Interaction Lab: “Daily mindfulness”
The robots of Maja Matarić’s Interaction Lab are all designed to aid with social needs. Students practiced a mindfulness breathing activity from Blossom — a “bunny-like” robot with a soft, handcrafted wool exterior — whose soothing voice brings meditation and moments of calm to the home.
Lab members explained the purpose was to augment the work of therapists through daily activities, and there is a necessity to having a physical body in the room, opposed to a mindfulness app, to provide a presence in the room that makes the experience more meaningful. Social human-robot interactions are dependent on closed feedback loops where the robot interprets a human action and responds to trigger another reaction. This is facilitated by a software the lab developed that identifies the human’s face and uses computer vision software to interpret their emotions allowing for an informed response from the robot.
The star of the show, however, was a robot named QT. QT was designed to help patients with cerebral palsy practice physical therapy movements in turning their wrists. QT played a number game with students where the robot tried to guess a number between 1 and 10 that the students chose. The robot asks yes or no questions about the number, and students respond with a thumbs up or thumbs down, the rotational movement of the wrist being the target of the human robot interaction. On a separate screen, students could see how the software tracked the knuckles in their hand to determine the orientation of their thumb, encouraging and congratulating them for a successful orientation.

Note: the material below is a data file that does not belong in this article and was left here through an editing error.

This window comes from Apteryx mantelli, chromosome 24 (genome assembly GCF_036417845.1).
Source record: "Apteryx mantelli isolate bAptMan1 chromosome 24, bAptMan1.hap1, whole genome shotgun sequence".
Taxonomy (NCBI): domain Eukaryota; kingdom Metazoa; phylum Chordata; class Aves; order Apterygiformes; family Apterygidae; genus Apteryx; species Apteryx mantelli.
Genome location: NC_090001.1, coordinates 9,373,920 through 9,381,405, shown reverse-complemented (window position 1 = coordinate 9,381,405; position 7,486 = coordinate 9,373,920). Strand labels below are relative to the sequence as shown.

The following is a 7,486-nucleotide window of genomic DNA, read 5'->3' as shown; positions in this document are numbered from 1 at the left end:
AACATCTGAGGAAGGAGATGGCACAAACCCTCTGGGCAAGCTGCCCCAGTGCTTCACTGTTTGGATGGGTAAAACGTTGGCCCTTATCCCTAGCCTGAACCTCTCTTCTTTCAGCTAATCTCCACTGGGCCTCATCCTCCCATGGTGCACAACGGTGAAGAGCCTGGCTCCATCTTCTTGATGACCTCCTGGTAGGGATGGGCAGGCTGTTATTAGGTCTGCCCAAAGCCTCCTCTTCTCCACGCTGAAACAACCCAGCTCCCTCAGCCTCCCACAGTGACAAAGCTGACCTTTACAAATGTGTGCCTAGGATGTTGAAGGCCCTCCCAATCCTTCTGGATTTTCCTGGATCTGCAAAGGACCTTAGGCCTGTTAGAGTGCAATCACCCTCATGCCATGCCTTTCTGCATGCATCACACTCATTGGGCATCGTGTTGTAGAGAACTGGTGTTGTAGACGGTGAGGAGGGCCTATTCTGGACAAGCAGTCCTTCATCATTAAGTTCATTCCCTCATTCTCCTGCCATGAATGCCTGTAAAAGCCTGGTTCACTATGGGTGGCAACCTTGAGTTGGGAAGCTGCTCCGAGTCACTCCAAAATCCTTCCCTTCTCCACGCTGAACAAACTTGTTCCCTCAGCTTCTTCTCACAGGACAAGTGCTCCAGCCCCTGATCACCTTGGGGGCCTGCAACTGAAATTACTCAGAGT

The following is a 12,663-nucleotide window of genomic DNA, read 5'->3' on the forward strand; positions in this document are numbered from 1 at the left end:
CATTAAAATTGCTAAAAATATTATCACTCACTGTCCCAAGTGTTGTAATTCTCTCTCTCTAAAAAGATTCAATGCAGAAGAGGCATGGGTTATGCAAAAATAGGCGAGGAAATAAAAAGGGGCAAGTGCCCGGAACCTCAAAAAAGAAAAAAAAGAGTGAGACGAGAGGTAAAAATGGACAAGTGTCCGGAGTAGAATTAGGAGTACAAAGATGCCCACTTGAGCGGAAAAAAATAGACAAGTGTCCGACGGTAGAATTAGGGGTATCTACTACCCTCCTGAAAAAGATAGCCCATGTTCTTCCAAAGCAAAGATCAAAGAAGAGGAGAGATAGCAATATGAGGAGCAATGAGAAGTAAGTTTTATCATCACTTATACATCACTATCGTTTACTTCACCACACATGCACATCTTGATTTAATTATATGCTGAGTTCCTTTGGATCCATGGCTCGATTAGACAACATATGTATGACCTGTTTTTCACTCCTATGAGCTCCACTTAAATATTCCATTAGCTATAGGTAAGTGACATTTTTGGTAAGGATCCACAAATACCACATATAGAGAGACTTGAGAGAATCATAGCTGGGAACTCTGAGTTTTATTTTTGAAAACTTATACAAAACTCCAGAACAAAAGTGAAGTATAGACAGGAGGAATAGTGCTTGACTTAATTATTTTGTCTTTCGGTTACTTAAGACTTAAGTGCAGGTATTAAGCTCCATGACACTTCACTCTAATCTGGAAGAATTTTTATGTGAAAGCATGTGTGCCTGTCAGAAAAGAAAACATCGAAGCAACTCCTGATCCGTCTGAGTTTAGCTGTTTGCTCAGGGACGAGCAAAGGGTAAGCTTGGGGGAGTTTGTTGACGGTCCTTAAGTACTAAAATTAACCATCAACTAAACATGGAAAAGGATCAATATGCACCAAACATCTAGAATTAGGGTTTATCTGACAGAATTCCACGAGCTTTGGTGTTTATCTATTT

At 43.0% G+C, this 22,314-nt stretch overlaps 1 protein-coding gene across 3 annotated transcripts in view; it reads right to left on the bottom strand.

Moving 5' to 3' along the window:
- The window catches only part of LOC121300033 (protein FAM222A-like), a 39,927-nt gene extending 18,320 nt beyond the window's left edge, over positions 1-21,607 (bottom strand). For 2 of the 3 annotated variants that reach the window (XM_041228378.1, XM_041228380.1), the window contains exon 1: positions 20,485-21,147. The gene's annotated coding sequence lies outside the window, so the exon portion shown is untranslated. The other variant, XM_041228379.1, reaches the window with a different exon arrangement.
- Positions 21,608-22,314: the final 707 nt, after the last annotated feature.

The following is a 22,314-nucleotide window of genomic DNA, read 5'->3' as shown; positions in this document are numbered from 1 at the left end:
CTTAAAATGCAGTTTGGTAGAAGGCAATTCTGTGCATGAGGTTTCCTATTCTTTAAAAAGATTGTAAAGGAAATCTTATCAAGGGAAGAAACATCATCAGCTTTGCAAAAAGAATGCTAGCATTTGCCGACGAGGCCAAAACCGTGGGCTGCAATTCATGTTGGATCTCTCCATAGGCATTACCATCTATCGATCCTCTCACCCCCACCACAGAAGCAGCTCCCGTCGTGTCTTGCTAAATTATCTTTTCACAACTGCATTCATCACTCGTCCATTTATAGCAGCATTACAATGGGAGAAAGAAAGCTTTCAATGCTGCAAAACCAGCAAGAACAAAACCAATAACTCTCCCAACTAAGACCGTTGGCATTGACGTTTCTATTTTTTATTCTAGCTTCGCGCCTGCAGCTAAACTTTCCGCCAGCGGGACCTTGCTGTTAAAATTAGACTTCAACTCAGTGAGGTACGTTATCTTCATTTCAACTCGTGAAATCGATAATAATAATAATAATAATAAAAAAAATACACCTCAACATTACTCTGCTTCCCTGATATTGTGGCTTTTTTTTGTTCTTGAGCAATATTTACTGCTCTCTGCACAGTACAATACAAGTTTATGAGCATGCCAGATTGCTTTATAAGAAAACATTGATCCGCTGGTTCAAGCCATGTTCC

GLAMOR Lab: “Turn right at the chair”
The Grounding Language in Actions, Multimodal Observations and Robots or GLAMOR Lab’s research focuses on developing natural language processing for robots, helping robots process words to understand their associations and meanings.
Here, the students experienced a small, Roomba like vehicle that drove itself based on written instructions telling it to turn right when it encountered a chair. The language-mapped trajectories of the robot’s movements developed by the lab focus on breaking down high level instructions to step by step processes that require far less data to inform the robots actions.
One student wondered how the moving robot knew where the chair was. A student researcher explained that the robot uses a camera and pixels to determine where objects are. If the robot hesitated while driving, the students could control the robot and orient them towards the right, giving them a hint at what the written task for the robot was asking them to do. The high-level motivation for the lab is to connect language to robot perception and action — lifelong learning through interaction. One application is creating robots that are better equipped to assist people with disabilities and their caregivers.
Published on April 21st, 2023
Last updated on April 21st, 2023